Ali Smith’s new novel, How To Be Both, explores the lives of two characters: a 21st century teenage girl struggling to deal with the loss of her mother, and a 15th century Italian painter narrating posthumously.
Throughout the novel, parallels are drawn between the lives of the two characters and their similarities are accentuated throughout the beautiful and compelling narrative. It is Ali Smith’s second novel to be shortlisted for the Man Booker Prize.
How To Be Both is beautifully written, in language that can only be described as poetic. Both characters, Georgia and Francesco, are relatable and their stories grip you from the very beginning. The combination of Georgia’s grief and the ordinary teenage crises she has to deal with at the same time creates a character with almost child-like charm, but with a deep emotional journey that sucks the reader in.
Francesco’s narrative paints the picture of a beautiful 15th century world and the romantic relationships within it. Both narratives leave you wanting more, wishing that you could stay with the characters and learn what will become of them both.
Both halves of the book deal, very subtly, with issues of gender and sexuality. The novel gradually makes the reader sympathetic with the characters’ situations without overtly shoving any political agenda down the reader’s throat. The parallels drawn between the two characters serve to emphasise both the similarities and differences between 15th century and 21st century society. It is a story of love and identity that draws attention to societal issues that have existed throughout history.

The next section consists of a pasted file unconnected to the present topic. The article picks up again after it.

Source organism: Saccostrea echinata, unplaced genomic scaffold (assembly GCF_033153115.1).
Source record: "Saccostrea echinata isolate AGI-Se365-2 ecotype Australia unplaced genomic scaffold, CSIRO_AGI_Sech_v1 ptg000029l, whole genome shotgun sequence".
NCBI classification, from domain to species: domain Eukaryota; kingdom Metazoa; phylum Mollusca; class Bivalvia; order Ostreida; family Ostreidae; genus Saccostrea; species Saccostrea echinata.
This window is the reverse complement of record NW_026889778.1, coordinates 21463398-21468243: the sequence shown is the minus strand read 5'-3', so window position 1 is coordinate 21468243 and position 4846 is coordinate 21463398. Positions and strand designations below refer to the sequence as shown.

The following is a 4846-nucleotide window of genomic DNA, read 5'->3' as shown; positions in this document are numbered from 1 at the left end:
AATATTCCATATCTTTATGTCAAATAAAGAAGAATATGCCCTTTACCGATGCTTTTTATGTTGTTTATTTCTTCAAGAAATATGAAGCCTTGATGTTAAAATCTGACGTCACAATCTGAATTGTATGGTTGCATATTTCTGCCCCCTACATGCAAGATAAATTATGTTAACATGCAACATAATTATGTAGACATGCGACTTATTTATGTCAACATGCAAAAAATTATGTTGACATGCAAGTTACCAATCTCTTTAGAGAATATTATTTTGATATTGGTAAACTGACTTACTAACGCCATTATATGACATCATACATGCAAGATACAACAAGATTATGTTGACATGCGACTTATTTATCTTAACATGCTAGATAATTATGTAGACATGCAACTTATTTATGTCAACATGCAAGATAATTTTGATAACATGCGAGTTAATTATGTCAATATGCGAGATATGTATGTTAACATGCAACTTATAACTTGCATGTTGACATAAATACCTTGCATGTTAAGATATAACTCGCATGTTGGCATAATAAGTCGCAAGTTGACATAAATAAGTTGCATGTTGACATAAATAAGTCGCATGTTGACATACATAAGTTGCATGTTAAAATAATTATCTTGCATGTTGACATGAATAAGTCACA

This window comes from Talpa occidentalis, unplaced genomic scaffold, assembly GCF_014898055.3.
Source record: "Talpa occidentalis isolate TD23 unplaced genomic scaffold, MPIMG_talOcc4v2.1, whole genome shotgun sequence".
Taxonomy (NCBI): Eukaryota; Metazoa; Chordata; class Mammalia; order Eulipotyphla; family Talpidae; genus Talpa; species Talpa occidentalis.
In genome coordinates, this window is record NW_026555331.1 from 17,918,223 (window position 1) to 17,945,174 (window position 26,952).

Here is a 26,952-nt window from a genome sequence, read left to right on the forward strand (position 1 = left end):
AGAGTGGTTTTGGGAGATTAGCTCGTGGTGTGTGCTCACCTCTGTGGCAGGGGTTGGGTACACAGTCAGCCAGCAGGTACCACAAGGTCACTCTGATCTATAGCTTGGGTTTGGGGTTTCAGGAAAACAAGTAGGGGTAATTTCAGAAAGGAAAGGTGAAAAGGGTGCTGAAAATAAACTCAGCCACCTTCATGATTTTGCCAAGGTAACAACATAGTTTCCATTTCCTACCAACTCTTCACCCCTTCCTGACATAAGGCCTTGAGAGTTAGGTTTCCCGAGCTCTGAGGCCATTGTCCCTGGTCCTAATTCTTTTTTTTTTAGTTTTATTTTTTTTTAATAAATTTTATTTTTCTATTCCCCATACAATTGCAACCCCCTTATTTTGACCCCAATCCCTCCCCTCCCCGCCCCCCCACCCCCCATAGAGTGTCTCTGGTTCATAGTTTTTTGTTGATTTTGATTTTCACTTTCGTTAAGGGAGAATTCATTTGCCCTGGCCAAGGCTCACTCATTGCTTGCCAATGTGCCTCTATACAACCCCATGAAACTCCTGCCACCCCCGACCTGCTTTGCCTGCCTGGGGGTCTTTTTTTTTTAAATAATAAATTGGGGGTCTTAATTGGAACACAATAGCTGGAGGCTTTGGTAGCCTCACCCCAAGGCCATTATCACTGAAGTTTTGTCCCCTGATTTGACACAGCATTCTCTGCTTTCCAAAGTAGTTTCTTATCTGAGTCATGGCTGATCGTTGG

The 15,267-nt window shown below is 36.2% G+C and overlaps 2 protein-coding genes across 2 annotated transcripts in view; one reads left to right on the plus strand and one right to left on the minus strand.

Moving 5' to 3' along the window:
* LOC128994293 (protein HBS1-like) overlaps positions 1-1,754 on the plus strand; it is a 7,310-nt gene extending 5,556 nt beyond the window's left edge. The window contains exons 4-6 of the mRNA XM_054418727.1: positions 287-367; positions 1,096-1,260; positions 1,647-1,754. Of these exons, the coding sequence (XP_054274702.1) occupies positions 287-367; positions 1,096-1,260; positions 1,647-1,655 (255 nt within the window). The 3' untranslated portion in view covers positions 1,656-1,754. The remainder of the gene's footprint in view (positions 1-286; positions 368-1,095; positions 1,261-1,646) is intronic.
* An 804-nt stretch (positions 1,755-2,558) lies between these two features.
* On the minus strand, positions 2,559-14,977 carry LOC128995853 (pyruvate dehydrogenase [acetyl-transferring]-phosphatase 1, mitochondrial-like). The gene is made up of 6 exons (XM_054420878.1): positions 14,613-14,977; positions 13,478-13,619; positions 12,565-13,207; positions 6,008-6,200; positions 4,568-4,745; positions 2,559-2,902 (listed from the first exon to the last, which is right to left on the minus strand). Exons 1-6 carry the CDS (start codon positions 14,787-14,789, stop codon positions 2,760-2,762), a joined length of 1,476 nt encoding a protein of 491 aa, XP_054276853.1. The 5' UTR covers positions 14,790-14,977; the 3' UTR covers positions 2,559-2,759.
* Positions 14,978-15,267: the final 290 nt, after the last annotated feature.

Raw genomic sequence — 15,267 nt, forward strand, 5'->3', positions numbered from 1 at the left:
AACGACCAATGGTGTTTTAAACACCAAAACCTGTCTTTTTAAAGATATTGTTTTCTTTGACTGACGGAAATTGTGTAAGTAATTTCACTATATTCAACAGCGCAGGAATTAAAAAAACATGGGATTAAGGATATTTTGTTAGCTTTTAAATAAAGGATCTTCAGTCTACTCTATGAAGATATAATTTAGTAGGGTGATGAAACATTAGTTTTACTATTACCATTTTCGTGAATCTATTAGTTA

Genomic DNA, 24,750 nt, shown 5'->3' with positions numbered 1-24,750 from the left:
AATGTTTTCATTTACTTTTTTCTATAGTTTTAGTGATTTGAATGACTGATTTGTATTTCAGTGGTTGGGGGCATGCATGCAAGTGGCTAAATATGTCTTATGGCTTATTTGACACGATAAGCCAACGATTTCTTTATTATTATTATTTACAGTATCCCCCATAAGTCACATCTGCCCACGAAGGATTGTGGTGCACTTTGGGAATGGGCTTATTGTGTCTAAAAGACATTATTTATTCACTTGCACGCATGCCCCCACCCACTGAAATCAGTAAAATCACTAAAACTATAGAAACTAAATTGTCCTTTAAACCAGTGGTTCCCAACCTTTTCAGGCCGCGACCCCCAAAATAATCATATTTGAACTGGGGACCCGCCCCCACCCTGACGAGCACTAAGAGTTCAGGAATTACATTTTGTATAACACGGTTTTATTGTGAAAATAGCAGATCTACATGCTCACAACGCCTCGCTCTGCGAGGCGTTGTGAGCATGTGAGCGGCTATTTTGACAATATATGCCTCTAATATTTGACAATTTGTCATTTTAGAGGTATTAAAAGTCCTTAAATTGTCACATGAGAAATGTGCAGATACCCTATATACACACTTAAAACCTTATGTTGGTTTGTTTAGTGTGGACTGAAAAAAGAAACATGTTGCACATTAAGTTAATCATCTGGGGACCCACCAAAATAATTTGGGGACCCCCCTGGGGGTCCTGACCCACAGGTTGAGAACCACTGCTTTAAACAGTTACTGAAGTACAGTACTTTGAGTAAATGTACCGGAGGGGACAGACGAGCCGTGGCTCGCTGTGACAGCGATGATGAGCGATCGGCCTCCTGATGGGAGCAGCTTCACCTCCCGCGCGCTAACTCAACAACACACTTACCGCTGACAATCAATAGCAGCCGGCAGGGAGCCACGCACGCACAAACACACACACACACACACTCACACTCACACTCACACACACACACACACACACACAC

Everything about this book seems to be designed to make sure the reader is paying attention. From the absence of speech marks and constant jumps in chronology, to the sudden and unsettling switch of narration, to the stream of consciousness of a deceased fifteenth century painter halfway through, the novel assures that the reader must be fully focused to understand the story.
However, the shortage of page breaks and chapters makes it very difficult for anyone with a busy life to keep track. For most people it would be difficult to the find time to read the 80 page chapters in one sitting.
Yet, if you do not, you find yourself picking up the book in the middle of a flashback or internal monologue and struggling to remember how it fits in with what you read last time.
Furthermore, Francesco, the 15th century painter narrating, one assumes, from some ghostly plain while watching Georgia live her life, talks in a way that one would expect from a modern speaker rather than one that has been dead for 600 years. Of course, Ali Smith could not have written in 15th century Italian but a little more authenticity might have been welcome.
However, if you get past the fact that your narrator is dead and speaking in a very modern way, Francesco’s narrative is one of the most beautiful and captivating reads around. Georgia’s narrative is almost as beautiful and tells a story that it would be hard not to become emotionally invested in.
Overall, despite the overly long chapters and the occasionally confusing narration, How To Be Both is a gorgeous read that should be highly recommended, if only to those with a lot of spare time on their hands.